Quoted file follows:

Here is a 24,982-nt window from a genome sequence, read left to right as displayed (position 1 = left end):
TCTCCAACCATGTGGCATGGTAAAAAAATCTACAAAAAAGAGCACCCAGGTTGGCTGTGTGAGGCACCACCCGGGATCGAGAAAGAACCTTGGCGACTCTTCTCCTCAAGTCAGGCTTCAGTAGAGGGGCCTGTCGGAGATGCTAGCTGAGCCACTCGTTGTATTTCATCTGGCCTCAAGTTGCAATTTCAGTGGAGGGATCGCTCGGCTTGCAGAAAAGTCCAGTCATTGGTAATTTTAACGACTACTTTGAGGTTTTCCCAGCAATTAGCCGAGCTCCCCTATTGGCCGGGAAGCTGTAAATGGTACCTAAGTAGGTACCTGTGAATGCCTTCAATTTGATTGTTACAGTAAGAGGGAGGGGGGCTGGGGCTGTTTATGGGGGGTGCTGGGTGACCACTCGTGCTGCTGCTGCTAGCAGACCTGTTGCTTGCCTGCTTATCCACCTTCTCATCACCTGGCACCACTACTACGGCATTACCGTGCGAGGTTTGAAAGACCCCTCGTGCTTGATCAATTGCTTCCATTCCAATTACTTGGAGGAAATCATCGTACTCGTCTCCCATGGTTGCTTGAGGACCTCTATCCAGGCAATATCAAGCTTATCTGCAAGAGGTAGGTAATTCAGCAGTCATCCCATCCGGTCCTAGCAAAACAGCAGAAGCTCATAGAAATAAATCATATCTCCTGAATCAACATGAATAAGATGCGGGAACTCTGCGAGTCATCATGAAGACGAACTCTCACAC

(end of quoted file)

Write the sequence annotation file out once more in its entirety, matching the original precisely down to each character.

Here is a 24,982-nt window from a genome sequence, read left to right as displayed (position 1 = left end):
TCTCCAACCATGTGGCATGGTAAAAAAATCTACAAAAAAGAGCACCCAGGTTGGCTGTGTGAGGCACCACCCGGGATCGAGAAAGAACCTTGGCGACTCTTCTCCTCAAGTCAGGCTTCAGTAGAGGGGCCTGTCGGAGATGCTAGCTGAGCCACTCGTTGTATTTCATCTGGCCTCAAGTTGCAATTTCAGTGGAGGGATCGCTCGGCTTGCAGAAAAGTCCAGTCATTGGTAATTTTAACGACTACTTTGAGGTTTTCCCAGCAATTAGCCGAGCTCCCCTATTGGCCGGGAAGCTGTAAATGGTACCTAAGTAGGTACCTGTGAATGCCTTCAATTTGATTGTTACAGTAAGAGGGAGGGGGGCTGGGGCTGTTTATGGGGGGTGCTGGGTGACCACTCGTGCTGCTGCTGCTAGCAGACCTGTTGCTTGCCTGCTTATCCACCTTCTCATCACCTGGCACCACTACTACGGCATTACCGTGCGAGGTTTGAAAGACCCCTCGTGCTTGATCAATTGCTTCCATTCCAATTACTTGGAGGAAATCATCGTACTCGTCTCCCATGGTTGCTTGAGGACCTCTATCCAGGCAATATCAAGCTTATCTGCAAGAGGTAGGTAATTCAGCAGTCATCCCATCCGGTCCTAGCAAAACAGCAGAAGCTCATAGAAATAAATCATATCTCCTGAATCAACATGAATAAGATGCGGGAACTCTGCGAGTCATCATGAAGACGAACTCTCACAC